Book Image

Software Test Design

By : Simon Amey
Book Image

Software Test Design

By: Simon Amey

Overview of this book

Software Test Design details best practices for testing software applications and writing comprehensive test plans. Written by an expert with over twenty years of experience in the high-tech industry, this guide will provide you with training and practical examples to improve your testing skills. Thorough testing requires a thorough understanding of the functionality under test, informed by exploratory testing and described by a detailed functional specification. This book is divided into three sections, the first of which will describe how best to complete those tasks to start testing from a solid foundation. Armed with the feature specification, functional testing verifies the visible behavior of features by identifying equivalence partitions, boundary values, and other key test conditions. This section explores techniques such as black- and white-box testing, trying error cases, finding security weaknesses, improving the user experience, and how to maintain your product in the long term. The final section describes how best to test the limits of your application. How does it behave under failure conditions and can it recover? What is the maximum load it can sustain? And how does it respond when overloaded? By the end of this book, you will know how to write detailed test plans to improve the quality of your software applications.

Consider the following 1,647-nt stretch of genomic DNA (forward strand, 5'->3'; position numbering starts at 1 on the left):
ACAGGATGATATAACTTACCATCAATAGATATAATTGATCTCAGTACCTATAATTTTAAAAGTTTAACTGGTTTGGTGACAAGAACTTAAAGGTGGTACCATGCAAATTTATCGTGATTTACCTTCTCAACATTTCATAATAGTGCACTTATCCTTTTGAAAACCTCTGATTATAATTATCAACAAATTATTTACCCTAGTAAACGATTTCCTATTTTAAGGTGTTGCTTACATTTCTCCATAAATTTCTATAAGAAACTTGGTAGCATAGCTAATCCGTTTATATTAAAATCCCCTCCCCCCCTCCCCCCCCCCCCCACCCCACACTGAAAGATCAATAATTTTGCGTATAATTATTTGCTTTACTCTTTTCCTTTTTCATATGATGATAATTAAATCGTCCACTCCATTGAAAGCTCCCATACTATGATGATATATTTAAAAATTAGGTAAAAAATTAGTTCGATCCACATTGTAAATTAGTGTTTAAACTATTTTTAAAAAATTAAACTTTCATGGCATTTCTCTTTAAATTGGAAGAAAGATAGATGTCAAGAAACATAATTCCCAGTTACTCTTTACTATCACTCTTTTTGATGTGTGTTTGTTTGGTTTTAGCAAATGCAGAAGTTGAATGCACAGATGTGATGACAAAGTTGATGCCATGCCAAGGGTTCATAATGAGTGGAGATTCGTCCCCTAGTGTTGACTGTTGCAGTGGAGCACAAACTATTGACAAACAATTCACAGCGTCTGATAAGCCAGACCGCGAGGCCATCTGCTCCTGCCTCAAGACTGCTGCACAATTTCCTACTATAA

Table of Contents (21 chapters)
Part 1 – Preparing to Test
Part 2 – Functional Testing
Part 3 – Non-Functional Testing
Appendix – Example Feature Specification

Test Types, Cases, and Environments

A tourist asks a local, “Which way is it to Dublin?”

The local answers, “Well, if I were going to Dublin, I wouldn’t start from here.”

– An old joke

Before we can start detailed considerations of test cases and plans, we must be clear about what each test case should include and evaluate the different approaches to writing them. Should they explicitly prescribe every action to take or merely describe the intended test, leaving individual testers to implement the details?

You have to choose your test environment. You could test on developer’s machines, where new code has been written seconds before, on your live running instance available to your users, or in various locations in between, such as dedicated test areas. Using VMs and containers, as well as defining infrastructure as code, lets you create consistent environments. Choosing the right one is vital to building a successful, reproducible...